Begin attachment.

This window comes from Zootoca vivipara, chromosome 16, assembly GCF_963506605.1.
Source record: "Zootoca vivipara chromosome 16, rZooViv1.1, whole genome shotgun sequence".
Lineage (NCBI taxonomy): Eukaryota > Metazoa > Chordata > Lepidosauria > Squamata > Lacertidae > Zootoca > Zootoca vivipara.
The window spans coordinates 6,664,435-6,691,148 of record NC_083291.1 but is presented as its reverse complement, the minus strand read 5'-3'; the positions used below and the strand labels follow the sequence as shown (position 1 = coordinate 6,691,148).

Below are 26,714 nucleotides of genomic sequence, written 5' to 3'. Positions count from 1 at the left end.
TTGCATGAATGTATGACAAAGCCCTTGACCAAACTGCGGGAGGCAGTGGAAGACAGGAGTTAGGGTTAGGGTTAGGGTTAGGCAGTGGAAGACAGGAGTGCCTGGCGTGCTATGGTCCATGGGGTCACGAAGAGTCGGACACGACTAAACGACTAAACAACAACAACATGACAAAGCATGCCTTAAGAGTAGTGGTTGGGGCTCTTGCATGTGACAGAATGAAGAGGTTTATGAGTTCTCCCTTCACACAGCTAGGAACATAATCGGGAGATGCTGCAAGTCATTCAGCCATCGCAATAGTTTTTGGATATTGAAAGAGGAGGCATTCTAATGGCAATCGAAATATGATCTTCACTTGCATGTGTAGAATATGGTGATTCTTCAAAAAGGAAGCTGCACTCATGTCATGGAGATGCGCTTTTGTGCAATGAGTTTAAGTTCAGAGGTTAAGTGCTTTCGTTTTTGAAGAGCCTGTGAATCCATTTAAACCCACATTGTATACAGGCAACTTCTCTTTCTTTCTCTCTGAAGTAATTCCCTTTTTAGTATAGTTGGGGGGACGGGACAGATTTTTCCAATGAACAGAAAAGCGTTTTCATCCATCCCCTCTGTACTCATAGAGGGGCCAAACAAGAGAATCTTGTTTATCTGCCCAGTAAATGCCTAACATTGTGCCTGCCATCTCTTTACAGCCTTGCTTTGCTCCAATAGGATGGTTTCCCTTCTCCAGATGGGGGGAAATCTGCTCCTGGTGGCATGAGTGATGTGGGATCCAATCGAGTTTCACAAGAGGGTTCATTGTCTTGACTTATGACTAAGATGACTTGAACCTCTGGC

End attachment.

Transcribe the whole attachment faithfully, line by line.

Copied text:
This window comes from Zootoca vivipara, chromosome 16, assembly GCF_963506605.1.
Source record: "Zootoca vivipara chromosome 16, rZooViv1.1, whole genome shotgun sequence".
Lineage (NCBI taxonomy): Eukaryota > Metazoa > Chordata > Lepidosauria > Squamata > Lacertidae > Zootoca > Zootoca vivipara.
The window spans coordinates 6,664,435-6,691,148 of record NC_083291.1 but is presented as its reverse complement, the minus strand read 5'-3'; the positions used below and the strand labels follow the sequence as shown (position 1 = coordinate 6,691,148).

Below are 26,714 nucleotides of genomic sequence, written 5' to 3'. Positions count from 1 at the left end.
TTGCATGAATGTATGACAAAGCCCTTGACCAAACTGCGGGAGGCAGTGGAAGACAGGAGTTAGGGTTAGGGTTAGGGTTAGGCAGTGGAAGACAGGAGTGCCTGGCGTGCTATGGTCCATGGGGTCACGAAGAGTCGGACACGACTAAACGACTAAACAACAACAACATGACAAAGCATGCCTTAAGAGTAGTGGTTGGGGCTCTTGCATGTGACAGAATGAAGAGGTTTATGAGTTCTCCCTTCACACAGCTAGGAACATAATCGGGAGATGCTGCAAGTCATTCAGCCATCGCAATAGTTTTTGGATATTGAAAGAGGAGGCATTCTAATGGCAATCGAAATATGATCTTCACTTGCATGTGTAGAATATGGTGATTCTTCAAAAAGGAAGCTGCACTCATGTCATGGAGATGCGCTTTTGTGCAATGAGTTTAAGTTCAGAGGTTAAGTGCTTTCGTTTTTGAAGAGCCTGTGAATCCATTTAAACCCACATTGTATACAGGCAACTTCTCTTTCTTTCTCTCTGAAGTAATTCCCTTTTTAGTATAGTTGGGGGGACGGGACAGATTTTTCCAATGAACAGAAAAGCGTTTTCATCCATCCCCTCTGTACTCATAGAGGGGCCAAACAAGAGAATCTTGTTTATCTGCCCAGTAAATGCCTAACATTGTGCCTGCCATCTCTTTACAGCCTTGCTTTGCTCCAATAGGATGGTTTCCCTTCTCCAGATGGGGGGAAATCTGCTCCTGGTGGCATGAGTGATGTGGGATCCAATCGAGTTTCACAAGAGGGTTCATTGTCTTGACTTATGACTAAGATGACTTGAACCTCTGGC